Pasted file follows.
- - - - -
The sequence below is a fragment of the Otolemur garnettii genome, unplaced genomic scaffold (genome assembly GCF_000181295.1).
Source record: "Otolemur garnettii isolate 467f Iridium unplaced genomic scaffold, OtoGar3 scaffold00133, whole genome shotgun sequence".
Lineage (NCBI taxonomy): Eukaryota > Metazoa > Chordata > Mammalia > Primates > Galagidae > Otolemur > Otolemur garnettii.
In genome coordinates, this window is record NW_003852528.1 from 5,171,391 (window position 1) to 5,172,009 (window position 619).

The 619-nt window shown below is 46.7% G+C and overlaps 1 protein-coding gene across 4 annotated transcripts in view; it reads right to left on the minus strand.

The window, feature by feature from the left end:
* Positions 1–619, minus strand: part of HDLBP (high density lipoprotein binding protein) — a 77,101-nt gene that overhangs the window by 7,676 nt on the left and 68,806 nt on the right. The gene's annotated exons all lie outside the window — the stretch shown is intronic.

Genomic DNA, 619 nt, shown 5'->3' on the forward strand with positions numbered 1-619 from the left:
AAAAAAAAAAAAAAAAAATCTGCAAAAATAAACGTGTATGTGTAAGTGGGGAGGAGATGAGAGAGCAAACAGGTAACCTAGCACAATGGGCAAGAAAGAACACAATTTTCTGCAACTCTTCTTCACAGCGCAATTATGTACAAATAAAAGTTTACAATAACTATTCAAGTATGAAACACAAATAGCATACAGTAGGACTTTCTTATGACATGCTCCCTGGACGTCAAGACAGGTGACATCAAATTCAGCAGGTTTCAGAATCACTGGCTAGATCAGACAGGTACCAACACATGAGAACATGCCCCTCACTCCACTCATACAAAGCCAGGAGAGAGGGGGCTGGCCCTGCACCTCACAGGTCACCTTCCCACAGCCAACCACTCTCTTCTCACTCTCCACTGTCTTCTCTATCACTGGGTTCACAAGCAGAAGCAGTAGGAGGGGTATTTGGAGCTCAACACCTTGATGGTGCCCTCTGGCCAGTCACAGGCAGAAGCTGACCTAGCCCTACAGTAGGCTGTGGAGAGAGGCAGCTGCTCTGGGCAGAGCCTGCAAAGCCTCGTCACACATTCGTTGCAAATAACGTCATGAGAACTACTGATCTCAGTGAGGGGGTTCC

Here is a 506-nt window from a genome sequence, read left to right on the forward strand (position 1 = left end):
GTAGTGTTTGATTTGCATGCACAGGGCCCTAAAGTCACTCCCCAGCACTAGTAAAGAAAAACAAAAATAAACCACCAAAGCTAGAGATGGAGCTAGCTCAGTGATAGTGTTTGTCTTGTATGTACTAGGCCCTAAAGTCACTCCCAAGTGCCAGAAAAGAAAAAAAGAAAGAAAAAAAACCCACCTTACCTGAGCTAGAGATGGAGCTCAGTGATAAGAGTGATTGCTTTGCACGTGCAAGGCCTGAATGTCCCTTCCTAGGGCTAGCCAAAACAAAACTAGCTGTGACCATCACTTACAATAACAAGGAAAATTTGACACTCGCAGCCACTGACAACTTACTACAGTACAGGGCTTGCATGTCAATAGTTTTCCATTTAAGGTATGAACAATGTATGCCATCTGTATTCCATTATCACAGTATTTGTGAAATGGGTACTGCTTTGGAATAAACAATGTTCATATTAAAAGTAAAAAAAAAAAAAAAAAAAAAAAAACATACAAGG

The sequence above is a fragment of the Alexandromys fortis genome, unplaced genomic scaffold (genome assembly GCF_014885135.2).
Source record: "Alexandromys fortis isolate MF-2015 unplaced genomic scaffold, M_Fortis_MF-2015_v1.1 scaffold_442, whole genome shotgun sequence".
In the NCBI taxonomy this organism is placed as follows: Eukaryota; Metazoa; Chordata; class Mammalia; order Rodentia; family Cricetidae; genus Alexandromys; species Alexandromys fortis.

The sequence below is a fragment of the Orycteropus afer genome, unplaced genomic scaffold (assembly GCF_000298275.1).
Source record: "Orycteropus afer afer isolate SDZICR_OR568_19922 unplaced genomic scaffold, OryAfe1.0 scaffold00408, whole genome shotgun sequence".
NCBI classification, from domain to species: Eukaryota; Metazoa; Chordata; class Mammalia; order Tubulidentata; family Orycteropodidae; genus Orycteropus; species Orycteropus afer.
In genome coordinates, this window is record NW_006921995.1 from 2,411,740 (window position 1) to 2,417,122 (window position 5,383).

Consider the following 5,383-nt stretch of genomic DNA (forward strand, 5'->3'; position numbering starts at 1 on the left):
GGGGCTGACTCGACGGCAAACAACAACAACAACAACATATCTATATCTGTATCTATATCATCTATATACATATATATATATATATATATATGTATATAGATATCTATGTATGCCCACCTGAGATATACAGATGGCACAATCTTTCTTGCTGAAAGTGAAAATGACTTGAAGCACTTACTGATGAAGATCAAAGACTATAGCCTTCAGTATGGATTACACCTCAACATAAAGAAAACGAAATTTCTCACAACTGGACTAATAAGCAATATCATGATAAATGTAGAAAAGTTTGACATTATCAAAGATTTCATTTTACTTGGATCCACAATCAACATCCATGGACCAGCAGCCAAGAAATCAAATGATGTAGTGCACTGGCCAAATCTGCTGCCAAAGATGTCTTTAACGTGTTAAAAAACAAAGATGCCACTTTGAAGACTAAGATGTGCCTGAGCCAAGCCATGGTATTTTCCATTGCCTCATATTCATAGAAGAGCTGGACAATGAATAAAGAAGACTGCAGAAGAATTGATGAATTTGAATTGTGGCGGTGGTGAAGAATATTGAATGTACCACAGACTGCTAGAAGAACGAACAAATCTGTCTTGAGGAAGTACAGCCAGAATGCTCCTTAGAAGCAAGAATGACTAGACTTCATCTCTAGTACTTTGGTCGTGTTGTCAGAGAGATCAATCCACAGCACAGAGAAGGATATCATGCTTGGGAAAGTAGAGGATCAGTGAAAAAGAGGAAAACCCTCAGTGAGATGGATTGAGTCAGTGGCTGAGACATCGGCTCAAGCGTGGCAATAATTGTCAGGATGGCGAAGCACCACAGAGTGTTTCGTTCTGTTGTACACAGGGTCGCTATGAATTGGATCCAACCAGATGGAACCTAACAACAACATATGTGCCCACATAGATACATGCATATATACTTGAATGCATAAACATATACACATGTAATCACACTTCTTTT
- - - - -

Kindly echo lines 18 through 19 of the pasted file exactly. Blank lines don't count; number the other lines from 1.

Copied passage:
In genome coordinates, this window is record NW_006921995.1 from 2,411,740 (window position 1) to 2,417,122 (window position 5,383).

Consider the following 5,383-nt stretch of genomic DNA (forward strand, 5'->3'; position numbering starts at 1 on the left):